Fig. 1 "Che-chem", poisonwood: note the lanceolate leaves that have pronounced wavy edges (arrows); it grows wild in the bush. Visitors take care as some are very allergic to it. It has small red berries the size of a pea. It grows into a large bushy tree.
Fig. 2 Gombolimbo, locally called "Cha-cah", and in creole, "naked lady". This rather attractive perimeter of trees was planted as posts of equal height cut from gombolimbo limbs. This living fence provides shade for the Lion's Den in San Pedro.
Fig. 3 New fence of gombolimbo just sprouting in front of the cemetery.
Fig. 4 "Holube": note the puckered appearance of the leaves and their very pointed tips. The mashed leaves are an antidote for "che-chem" poisoning. Found in the same yard as the breadfruit tree, it is more of a bush.
Fig. 5 Norfolk Island pine showing how the new branches at the top of the tree come out in layers (Holiday Hotel).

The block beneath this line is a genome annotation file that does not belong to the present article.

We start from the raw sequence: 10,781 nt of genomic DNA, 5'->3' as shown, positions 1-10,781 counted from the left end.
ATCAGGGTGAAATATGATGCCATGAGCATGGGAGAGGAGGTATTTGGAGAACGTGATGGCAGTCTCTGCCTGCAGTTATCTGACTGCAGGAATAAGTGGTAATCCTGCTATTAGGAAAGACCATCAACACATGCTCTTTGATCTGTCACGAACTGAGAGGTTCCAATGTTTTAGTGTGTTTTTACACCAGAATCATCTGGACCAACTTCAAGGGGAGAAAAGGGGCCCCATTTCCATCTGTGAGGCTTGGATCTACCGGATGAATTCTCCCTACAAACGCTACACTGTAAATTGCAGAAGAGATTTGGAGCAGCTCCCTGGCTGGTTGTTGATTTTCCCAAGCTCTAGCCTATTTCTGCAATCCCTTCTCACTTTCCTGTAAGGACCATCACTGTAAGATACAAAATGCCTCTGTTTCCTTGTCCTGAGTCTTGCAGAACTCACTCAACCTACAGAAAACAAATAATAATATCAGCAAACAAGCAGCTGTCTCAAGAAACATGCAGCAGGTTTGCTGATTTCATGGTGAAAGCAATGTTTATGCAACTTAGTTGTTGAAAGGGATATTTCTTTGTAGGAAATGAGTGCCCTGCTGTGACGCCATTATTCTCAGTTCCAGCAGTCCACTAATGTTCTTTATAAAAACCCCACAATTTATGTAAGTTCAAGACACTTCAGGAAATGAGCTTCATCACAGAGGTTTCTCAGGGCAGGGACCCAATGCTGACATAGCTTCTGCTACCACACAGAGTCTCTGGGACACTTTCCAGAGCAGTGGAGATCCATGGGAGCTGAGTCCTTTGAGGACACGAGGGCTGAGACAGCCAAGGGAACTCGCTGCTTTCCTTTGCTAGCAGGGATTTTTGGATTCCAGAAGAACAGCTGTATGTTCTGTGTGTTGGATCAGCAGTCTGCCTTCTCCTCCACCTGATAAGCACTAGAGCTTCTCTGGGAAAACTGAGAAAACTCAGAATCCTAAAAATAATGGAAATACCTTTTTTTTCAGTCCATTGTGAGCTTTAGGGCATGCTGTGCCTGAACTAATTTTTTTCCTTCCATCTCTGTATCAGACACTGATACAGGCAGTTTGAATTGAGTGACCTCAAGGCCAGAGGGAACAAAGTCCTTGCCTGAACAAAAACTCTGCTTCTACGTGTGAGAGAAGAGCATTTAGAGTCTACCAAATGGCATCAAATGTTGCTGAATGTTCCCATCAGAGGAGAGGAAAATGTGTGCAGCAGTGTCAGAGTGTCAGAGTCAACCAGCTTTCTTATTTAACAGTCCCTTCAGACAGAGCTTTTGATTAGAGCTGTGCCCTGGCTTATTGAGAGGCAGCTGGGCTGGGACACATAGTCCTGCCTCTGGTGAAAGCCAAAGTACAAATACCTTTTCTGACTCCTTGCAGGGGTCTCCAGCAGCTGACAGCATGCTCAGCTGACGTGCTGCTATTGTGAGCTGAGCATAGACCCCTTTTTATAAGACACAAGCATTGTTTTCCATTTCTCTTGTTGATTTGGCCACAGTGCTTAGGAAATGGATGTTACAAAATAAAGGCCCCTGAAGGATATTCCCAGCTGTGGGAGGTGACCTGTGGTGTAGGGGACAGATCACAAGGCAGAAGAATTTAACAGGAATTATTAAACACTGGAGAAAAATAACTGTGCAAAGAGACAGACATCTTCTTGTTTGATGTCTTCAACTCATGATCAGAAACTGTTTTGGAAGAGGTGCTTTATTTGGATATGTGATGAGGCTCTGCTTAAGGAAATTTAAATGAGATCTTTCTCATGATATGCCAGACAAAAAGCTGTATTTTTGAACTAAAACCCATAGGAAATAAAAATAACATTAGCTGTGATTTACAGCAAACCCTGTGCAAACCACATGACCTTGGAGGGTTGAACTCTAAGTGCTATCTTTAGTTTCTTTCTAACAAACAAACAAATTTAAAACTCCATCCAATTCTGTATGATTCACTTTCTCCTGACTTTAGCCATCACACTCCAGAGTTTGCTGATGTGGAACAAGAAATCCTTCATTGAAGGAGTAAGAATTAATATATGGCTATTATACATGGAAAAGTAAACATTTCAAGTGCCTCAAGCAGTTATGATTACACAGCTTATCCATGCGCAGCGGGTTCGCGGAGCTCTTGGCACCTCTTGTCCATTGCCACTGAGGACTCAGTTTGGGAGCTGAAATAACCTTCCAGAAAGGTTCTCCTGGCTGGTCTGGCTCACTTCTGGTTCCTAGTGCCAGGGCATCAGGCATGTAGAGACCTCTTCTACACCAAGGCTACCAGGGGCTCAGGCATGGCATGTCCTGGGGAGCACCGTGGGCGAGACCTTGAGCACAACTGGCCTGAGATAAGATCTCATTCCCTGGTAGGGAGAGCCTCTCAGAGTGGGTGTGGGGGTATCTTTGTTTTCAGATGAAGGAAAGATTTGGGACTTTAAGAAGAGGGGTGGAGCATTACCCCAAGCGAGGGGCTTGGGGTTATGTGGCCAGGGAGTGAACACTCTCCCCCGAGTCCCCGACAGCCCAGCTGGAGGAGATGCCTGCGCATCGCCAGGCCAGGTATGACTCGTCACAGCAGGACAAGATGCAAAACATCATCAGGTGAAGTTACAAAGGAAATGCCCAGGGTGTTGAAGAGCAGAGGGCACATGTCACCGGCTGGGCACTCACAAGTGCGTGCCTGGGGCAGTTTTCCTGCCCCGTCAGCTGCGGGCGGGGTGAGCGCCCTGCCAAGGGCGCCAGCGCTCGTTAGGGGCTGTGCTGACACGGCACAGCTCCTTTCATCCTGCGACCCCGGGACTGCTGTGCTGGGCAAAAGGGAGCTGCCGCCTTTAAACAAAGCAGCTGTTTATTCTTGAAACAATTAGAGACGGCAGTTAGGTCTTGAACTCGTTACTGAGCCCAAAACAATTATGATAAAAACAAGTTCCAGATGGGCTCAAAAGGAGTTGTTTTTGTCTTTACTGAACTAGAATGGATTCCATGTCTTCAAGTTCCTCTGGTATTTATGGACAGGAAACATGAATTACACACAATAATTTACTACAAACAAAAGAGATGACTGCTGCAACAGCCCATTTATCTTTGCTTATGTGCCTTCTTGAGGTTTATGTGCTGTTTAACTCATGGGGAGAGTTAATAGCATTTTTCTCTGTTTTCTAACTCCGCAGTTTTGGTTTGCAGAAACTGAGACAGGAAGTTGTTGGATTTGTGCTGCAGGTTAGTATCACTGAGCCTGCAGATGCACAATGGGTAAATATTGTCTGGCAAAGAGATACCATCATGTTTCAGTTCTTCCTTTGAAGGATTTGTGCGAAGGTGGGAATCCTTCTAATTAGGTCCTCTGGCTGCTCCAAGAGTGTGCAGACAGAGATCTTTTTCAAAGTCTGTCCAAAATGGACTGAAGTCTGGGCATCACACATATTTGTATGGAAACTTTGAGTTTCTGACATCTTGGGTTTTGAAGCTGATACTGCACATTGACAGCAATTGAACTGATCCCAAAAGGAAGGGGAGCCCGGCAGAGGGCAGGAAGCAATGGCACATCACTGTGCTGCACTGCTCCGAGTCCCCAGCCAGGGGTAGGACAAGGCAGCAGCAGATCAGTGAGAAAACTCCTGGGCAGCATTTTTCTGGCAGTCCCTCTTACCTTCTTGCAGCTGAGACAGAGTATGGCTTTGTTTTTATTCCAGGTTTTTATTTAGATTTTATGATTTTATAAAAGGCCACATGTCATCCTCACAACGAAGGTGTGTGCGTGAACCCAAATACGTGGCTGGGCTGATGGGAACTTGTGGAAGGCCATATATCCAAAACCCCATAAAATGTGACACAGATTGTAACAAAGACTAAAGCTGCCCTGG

Fig. 6 Non-native rubber tree that has been planted as an ornamental. It may be found in the entrance to the Hotel Joya del Caribe south of the town.
Fig. 7 Young ziricote, very bright red flowers, white fruit the size of a walnut. This wood family is used extensively in wood carving. (P1. VI,
Fig 6, is another example in front of police station)
Fig. 8 Bamboo root: this is a portion of the root and stem that had washed ashore on Ambergris Caye. Note the hollow stem (arrow) and nodes on the curved root (arrow). Although not common, it can be found on northern Ambergris Caye.
Fig. 9 Bouganvillea at Sr. Paz Bar, has been trained to grow across the roof and into the bar: flowers usually bright purple, bush has sharp spines.